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 Listeria Tainted Meat Death Toll Rises To 16 -
Experts Perplexed

Feb 4, 1999
       WASHINGTON (Reuters) -- Amid a still-rising death toll from  listeria-tainted hot dogs and lunch meat, a consumer group Thursday demanded that the U.S. Agriculture Department require companies to test the riskiest foods for the fatal disease. Listeria, a relatively unknown foodborne disease, has been a focus of media attention in recent weeks with a string of outbreaks reported in U.S. delicatessen meats, milk and other refrigerated products that do not need cooking.
At least 16 deaths have been blamed on Sara Lee Corp hot dogs and lunch meat since August, according to the U.S. Centers for Disease Control, which raised the death toll Wednesday. The agency is monitoring the outbreak in 14 states. The spate of recent cases has puzzled regulators, who say there is no obvious reason to account for the increase. One immediate step that should be taken, according to the Center for Science in the Public Interest, is to require listeria testing by companies of the riskiest food products. "We need better testing of ready-to-eat foods that consumers do not cook," said Caroline Smith De Waal, a food safety analyst with the center. "We
are going to ask the USDA to require companies to start this testing for hot dogs, lunch meat, cold cuts and other high-risk foods."
The USDA and the Food and Drug Administration now conduct random testing for listeria. The USDA regulates meat and poultry, while the FDA is responsible for other foods. Listeria typically
affects only infants, unborn babies, the elderly and others with weak immune systems. While less common than the foodborne diseases campylobacter or salmonella, 20 percent of those who get sick from listeria die. Since December, Sara Lee Corp has recalled an estimated 35 million pounds of hog dogs and luncheon meat, but expects to actually retrieve only about 15 million pounds. Hormel Foods Corp, Thorn Apple Valley and grocery store chain Winn-Dixie recently recalled products because of suspected listeria. Tuesday, single-serve cartons of milk sold under the Land O'Lakes brand were also recalled. The USDA described the recent outbreaks across the United States as "unfortunate" and said the illnesses "present an opportunity to strengthen control efforts from farm to table."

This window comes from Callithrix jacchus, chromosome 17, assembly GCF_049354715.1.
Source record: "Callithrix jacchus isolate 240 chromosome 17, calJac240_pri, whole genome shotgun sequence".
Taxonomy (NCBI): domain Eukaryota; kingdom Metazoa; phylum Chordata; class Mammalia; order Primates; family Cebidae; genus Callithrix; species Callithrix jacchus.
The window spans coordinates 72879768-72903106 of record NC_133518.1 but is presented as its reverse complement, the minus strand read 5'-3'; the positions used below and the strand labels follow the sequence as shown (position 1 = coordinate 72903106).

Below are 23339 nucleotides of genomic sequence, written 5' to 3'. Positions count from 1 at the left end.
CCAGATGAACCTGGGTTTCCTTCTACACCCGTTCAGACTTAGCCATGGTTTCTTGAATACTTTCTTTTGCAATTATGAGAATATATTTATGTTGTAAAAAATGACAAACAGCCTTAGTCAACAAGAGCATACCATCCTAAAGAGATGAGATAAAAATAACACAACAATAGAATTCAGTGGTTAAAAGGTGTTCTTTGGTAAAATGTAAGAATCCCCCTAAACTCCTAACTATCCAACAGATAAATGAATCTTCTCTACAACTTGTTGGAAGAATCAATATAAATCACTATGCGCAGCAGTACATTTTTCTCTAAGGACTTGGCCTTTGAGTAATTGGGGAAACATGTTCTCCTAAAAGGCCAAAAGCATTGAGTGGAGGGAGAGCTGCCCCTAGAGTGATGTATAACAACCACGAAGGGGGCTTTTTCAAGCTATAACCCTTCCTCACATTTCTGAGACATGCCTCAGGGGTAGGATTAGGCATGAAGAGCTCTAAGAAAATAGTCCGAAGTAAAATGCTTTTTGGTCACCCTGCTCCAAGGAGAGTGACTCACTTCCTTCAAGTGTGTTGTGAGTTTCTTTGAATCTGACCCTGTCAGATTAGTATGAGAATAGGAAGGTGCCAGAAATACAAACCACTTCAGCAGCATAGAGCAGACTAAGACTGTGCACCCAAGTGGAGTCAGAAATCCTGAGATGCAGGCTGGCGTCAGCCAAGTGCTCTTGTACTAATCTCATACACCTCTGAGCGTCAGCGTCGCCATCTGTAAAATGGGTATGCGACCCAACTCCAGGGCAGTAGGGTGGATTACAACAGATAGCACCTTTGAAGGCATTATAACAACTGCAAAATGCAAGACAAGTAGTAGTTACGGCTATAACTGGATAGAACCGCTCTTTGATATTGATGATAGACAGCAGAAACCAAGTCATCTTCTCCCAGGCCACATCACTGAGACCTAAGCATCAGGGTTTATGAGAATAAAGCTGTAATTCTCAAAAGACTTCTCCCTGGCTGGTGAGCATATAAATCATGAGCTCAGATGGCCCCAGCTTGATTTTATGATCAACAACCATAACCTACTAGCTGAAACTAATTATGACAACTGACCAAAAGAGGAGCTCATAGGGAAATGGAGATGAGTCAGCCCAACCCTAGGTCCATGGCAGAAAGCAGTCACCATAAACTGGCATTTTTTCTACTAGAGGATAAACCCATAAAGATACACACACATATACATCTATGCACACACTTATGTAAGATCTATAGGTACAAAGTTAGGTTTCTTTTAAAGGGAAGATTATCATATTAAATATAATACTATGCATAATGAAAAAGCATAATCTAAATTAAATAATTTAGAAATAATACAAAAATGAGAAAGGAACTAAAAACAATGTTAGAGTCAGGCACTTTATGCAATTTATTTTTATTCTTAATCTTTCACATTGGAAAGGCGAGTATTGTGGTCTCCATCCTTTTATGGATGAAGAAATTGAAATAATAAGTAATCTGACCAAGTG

The USDA's Food Safety and Inspection Service has scheduled a public meeting Wednesday to take a closer look at how to prevent listeria and ways to improve company recalls. High on the list is a review of how the USDA randomly samples ready-to-eat products like lunch meat and industry procedures for recalling meat suspected of contamination. The USDA said it would also look at how
companies use "sell-by" dates on meat and poultry labels. Lester Crawford, a former head of the FSIS, said the outbreaks were especially startling because the Centers for Disease Control        determined in 1994 that the industry had successfully reduced listeria contamination. The outbreak comes at a time when the Clinton administration has launched a series of food safety measures,
including new requirements that meat plants adopt science-based safety checkpoints. Last week, the FDA's Center for Food Safety ranked listeria as one of its top priorities for research in 1999. Food
safety experts urged the USDA to take a look at whether companies have extended the shelf life of their products too long, which might promote the growth of listeria. The department also needs to closely inspect equipment at meat plants and determine if listeria may be spreading inadvertently through some new processes or through air contamination.

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